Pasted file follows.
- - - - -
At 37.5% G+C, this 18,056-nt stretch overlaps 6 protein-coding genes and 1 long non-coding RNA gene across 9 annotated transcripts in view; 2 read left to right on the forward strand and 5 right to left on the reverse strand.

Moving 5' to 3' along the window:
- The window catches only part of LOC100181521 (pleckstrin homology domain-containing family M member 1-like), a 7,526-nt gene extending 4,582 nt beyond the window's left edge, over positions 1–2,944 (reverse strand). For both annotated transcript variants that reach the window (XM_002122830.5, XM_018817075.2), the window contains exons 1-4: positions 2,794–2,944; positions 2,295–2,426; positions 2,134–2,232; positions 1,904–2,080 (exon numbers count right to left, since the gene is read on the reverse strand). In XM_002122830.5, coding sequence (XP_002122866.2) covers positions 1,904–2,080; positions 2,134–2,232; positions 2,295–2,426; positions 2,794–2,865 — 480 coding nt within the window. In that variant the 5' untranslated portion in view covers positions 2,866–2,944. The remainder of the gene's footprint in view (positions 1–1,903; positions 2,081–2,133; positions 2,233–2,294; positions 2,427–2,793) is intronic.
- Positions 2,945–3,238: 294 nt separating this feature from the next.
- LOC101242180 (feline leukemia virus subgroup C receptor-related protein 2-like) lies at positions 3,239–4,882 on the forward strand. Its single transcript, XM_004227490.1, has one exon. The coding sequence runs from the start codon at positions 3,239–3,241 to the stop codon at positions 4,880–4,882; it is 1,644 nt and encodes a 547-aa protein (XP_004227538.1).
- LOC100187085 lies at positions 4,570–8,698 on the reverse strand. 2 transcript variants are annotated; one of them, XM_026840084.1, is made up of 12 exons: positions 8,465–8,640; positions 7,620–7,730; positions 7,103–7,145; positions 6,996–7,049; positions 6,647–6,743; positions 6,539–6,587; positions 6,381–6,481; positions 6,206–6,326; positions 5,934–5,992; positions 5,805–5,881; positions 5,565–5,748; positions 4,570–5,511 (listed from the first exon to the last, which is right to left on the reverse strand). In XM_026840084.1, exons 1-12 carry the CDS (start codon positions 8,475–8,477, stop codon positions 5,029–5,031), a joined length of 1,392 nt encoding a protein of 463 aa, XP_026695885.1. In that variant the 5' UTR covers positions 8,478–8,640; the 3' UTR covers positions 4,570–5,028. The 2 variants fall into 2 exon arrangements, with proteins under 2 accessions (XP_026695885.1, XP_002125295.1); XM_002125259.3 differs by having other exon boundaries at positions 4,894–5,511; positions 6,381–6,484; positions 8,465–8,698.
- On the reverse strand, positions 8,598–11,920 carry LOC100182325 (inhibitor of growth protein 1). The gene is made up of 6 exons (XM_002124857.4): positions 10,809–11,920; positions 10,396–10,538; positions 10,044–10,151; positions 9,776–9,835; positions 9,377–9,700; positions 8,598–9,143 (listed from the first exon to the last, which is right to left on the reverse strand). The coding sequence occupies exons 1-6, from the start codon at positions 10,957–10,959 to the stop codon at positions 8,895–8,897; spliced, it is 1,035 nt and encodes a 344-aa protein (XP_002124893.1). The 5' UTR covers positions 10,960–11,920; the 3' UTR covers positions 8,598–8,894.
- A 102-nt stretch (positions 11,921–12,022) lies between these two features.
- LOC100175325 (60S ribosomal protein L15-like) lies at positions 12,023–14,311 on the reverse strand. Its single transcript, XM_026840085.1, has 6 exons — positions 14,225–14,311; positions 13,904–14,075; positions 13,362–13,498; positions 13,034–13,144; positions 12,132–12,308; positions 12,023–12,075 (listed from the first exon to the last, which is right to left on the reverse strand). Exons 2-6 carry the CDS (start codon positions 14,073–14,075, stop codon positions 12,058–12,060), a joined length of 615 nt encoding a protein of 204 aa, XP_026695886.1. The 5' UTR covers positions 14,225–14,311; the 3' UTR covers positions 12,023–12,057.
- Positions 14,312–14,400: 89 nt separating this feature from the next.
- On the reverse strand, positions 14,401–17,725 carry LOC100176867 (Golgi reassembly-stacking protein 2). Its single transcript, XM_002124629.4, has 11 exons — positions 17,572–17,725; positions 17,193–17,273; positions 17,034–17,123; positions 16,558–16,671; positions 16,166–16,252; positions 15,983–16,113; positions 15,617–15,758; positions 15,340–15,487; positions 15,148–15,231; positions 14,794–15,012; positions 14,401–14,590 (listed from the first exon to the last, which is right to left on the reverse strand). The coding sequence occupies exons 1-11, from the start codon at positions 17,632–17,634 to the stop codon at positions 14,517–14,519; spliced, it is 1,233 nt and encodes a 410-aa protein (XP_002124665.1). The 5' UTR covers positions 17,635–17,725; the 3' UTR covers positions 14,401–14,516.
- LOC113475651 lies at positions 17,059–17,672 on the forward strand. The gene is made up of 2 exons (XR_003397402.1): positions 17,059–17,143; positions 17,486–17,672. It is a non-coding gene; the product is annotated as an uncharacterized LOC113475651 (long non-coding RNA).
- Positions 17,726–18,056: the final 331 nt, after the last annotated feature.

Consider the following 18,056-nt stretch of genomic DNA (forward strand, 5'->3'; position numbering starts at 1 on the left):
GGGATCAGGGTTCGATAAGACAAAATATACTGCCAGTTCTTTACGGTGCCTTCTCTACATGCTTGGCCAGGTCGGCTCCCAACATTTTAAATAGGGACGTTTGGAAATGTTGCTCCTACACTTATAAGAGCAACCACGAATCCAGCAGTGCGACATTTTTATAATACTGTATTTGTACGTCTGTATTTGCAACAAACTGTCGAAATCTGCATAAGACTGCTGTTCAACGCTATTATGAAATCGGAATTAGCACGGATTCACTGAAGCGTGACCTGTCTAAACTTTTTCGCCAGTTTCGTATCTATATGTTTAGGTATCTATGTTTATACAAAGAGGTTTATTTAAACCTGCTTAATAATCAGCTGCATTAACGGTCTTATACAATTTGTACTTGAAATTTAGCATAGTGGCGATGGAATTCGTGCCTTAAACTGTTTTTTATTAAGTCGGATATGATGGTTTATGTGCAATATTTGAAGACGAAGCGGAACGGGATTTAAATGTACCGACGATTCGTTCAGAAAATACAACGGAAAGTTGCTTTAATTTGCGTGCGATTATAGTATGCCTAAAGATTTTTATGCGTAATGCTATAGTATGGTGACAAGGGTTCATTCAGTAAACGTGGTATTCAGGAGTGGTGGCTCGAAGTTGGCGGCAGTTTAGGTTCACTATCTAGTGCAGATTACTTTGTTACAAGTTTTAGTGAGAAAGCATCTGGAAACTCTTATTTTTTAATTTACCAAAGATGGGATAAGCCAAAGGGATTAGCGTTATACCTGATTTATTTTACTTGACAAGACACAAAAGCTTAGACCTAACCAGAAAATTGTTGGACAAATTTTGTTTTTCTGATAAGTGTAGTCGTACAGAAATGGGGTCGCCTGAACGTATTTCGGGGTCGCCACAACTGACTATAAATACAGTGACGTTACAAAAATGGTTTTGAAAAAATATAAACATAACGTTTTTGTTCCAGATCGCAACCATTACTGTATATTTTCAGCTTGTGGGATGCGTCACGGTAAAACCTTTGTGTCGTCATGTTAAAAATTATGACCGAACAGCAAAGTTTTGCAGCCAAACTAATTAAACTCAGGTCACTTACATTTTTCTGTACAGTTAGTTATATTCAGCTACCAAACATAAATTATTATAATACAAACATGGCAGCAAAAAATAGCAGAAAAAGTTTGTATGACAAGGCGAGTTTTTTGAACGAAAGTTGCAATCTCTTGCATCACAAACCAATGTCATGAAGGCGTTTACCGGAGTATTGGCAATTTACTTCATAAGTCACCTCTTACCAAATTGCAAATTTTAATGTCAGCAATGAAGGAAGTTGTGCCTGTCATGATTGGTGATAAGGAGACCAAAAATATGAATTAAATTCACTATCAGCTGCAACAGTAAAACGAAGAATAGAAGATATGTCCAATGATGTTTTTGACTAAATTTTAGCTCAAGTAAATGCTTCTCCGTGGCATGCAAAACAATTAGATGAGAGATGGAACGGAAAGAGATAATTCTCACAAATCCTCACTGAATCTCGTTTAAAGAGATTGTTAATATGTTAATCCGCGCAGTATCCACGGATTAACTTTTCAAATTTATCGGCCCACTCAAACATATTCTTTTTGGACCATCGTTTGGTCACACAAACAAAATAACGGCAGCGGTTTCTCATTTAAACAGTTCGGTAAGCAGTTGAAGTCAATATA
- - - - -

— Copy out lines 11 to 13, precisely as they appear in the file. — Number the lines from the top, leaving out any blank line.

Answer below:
- On the reverse strand, positions 14,401–17,725 carry LOC100176867 (Golgi reassembly-stacking protein 2). Its single transcript, XM_002124629.4, has 11 exons — positions 17,572–17,725; positions 17,193–17,273; positions 17,034–17,123; positions 16,558–16,671; positions 16,166–16,252; positions 15,983–16,113; positions 15,617–15,758; positions 15,340–15,487; positions 15,148–15,231; positions 14,794–15,012; positions 14,401–14,590 (listed from the first exon to the last, which is right to left on the reverse strand). The coding sequence occupies exons 1-11, from the start codon at positions 17,632–17,634 to the stop codon at positions 14,517–14,519; spliced, it is 1,233 nt and encodes a 410-aa protein (XP_002124665.1). The 5' UTR covers positions 17,635–17,725; the 3' UTR covers positions 14,401–14,516.
- LOC113475651 lies at positions 17,059–17,672 on the forward strand. The gene is made up of 2 exons (XR_003397402.1): positions 17,059–17,143; positions 17,486–17,672. It is a non-coding gene; the product is annotated as an uncharacterized LOC113475651 (long non-coding RNA).
- Positions 17,726–18,056: the final 331 nt, after the last annotated feature.